By now you’ve probably heard about Mastodon, the open-source microblogging platform that’s been gaining popularity since Elon Musk took over Twitter.
A major feature of the platform is it’s de-centralized, distributed architecture that provides resilience, but a downside is that it can cause congestion and increase latency for the unprepared.
Here’s how Mastodon works. Its servers (instances) operate semi-independently of each other, and users register with servers geared toward communities that interest them. But users can follow and interact with others from across the Fediverse—users hosted on other Mastodon instances as well as other services utilizing the open-source ActivityPub protocol from the Worldwide Web Consortium.
Active users of Mastodon nearly doubled between Oct. 27 and Nov. 6, according to the company’s CEO Eugen Rochko, causing some growing pains. The distributed nature of Mastodon and ActivityPub have strengths in terms of keeping the service community driven both at the instance and Fediverse level, but some users are starting to notice a warts here and there that seem related to their architecture.
Decentralization: Robust, not necessarily efficient
One constant with distributed systems is that each instance has to share some subset of its data. In the case of Mastodon much of this revolves around followers. If user A on one Mastodon instance follows user B on a different instance, the second instance needs to know which instance to notify when user B posts.Because the first instance is notified about a new post by user B, user A and other users on that instance can efficiently view that post in their federated feed or even receive a notification even though the post occurred on another instance.
This federation ultimately means that each new post can trigger synchronization between multiple Mastodon instances depending on who follows the user. As new Mastodon instances are stood up and the complexity of user networks increase the resulting traffic from user posts will continue to climb.
A similar effort is undertaken when a user migrates their account from one instance to another. The instance hosting the user must notify instances following the user of the move and must provide a list of followers to the receiving instance. This process also involves the Mastodon instances re-negotiating the authentication link between user and follower. As each Mastodon instance is scaled differently both in terms of server configuration (hardware and software) and user count, the amount of time involved with migrating can take days or even weeks. While users are in limbo their service capability is degraded.
These potential network-traffic concerns really only impact those hosting a Mastodon instance, which is admittedly a small subset of IT pros. But that doesn’t mean that corporate admins don’t have a stake in the game. Industry legend Jamie Zawinski, one of the early developers of the Netscape browser, noted this week that his blog has been taken offline repeatedly immediately after posting to his Mastodon profile.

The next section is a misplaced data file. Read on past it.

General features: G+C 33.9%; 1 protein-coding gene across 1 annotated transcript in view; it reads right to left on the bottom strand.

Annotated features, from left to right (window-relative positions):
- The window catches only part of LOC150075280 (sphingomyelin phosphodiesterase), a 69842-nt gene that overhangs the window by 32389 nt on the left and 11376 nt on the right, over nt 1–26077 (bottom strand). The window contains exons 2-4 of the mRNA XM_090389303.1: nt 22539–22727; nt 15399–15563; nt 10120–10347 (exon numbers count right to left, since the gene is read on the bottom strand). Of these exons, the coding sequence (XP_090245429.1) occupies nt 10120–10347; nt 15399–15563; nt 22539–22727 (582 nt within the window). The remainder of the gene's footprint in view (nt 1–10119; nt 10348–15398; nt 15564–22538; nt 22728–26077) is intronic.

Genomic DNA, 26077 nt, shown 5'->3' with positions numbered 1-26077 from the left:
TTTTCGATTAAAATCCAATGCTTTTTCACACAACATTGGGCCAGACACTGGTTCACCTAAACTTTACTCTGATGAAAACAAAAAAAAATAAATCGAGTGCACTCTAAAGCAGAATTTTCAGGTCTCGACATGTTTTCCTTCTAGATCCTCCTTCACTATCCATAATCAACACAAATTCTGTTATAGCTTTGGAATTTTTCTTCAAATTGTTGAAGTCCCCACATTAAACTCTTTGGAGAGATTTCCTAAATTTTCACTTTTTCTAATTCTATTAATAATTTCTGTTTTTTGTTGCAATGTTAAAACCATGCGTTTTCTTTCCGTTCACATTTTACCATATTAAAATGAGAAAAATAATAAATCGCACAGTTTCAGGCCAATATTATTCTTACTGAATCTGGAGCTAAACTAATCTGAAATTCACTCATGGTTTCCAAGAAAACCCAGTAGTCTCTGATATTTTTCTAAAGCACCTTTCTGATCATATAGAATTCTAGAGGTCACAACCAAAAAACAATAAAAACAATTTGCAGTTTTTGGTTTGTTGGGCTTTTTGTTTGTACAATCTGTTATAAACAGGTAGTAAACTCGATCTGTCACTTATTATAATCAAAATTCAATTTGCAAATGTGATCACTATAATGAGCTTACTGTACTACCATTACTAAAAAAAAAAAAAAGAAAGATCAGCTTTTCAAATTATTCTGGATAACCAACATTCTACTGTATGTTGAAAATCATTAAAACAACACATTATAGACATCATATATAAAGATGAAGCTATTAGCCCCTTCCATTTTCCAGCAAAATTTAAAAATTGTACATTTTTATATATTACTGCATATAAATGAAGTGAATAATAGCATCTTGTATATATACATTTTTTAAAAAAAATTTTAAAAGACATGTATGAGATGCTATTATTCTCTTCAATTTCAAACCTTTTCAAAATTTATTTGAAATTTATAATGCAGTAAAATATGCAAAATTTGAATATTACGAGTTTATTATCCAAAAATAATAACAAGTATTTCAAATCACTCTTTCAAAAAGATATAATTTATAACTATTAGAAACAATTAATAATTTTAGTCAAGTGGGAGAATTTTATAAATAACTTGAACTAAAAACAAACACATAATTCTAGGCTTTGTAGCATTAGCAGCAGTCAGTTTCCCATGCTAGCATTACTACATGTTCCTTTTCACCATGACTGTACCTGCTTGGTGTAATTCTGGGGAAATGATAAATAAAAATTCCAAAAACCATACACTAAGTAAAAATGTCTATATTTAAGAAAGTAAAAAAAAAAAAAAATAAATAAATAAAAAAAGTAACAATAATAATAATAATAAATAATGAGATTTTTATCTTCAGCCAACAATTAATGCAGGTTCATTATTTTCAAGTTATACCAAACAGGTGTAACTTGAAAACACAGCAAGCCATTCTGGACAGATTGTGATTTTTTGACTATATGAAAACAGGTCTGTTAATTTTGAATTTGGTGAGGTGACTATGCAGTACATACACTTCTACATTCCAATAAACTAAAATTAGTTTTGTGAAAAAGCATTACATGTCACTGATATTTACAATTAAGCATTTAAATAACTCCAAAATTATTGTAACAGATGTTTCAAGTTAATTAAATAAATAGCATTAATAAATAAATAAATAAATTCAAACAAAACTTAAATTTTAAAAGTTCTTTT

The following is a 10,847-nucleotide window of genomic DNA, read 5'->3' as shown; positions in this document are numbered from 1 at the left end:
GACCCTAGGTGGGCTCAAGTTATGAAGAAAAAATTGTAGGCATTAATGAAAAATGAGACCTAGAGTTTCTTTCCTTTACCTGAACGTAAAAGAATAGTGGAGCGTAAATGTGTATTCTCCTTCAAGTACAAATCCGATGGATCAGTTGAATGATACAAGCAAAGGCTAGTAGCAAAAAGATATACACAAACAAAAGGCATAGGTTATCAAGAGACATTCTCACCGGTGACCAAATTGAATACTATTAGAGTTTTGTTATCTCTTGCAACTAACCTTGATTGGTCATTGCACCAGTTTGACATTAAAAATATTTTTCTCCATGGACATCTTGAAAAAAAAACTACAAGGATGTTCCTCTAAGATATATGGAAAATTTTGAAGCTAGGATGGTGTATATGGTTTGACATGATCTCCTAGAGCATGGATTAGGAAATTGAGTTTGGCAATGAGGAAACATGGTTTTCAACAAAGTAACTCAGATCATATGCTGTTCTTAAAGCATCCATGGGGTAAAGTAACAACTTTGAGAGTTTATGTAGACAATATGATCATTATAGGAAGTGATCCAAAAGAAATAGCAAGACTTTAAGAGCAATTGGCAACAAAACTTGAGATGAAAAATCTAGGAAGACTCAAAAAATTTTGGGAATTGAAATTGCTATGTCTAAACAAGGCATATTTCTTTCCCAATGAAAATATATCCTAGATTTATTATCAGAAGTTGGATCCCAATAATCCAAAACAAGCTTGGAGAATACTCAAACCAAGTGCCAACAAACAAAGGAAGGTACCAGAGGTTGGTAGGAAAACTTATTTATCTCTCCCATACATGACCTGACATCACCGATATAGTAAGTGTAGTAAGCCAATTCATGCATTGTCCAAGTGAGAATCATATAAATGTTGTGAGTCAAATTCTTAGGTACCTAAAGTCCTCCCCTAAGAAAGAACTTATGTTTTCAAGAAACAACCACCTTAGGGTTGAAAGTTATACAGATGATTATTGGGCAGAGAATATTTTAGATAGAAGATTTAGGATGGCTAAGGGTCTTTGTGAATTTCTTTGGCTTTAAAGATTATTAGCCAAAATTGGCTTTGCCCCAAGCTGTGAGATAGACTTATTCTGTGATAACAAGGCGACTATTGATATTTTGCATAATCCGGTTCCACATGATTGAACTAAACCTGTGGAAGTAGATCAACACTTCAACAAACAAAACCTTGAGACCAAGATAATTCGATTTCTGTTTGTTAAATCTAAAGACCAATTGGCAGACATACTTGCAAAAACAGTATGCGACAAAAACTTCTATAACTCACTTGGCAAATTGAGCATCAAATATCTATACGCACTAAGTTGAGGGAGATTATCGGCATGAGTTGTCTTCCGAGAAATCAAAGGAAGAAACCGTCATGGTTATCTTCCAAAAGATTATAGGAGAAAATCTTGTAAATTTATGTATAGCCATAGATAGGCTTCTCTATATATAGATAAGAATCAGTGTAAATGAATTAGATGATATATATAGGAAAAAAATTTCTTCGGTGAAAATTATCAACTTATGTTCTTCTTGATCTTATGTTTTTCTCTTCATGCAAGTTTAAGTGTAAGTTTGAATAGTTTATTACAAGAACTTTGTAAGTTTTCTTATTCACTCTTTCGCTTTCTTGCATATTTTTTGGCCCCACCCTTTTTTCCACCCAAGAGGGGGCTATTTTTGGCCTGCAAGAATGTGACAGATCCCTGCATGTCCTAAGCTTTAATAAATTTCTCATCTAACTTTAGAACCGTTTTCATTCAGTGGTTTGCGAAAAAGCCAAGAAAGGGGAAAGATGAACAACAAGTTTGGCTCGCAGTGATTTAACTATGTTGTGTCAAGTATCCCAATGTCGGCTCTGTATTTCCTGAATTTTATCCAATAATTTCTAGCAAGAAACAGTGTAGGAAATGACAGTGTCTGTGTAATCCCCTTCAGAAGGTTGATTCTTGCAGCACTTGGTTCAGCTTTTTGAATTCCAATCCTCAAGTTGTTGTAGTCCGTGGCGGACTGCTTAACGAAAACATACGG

Following some investigation, Zawinski attributes this behavior to a rapid ramp up in traffic from multiple Mastodon instances all attempting to hit the blog post simultaneously. Other users have noted similar issues, specifically that each Mastodon instance hits the URL in order to retrieve a preview image and the page title to display as part of the post.
Protecting your content
Content providers are the obvious niche that should be the most concerned about these findings. If you manage a site or service that drives shares and social-media interaction then there is potential that your infrastructure could be affected by Mastodon’s underlying architecture. Going viral is great, but if your system can’t handle the impact of the additional user traffic plus system-generated hits then the additional attention may not be of the revenue-generating variety.
Best practices are the ultimate answer for making sure your service remains stable, and use of monitoring tools to track performance and utilization are an important first step. Without the ability to identify the source of traffic causing spikes in bandwidth utilization, it’s hard to react appropriately. Similarly, employing a content distribution network or a caching capability will help mitigate the impact of network-traffic spikes. Planning for automated elasticity in the form of a cloud-based application platform or a containerized app infrastructure that can scale up or down dynamically may also be required to fully handle Mastodon’s increasing scale.
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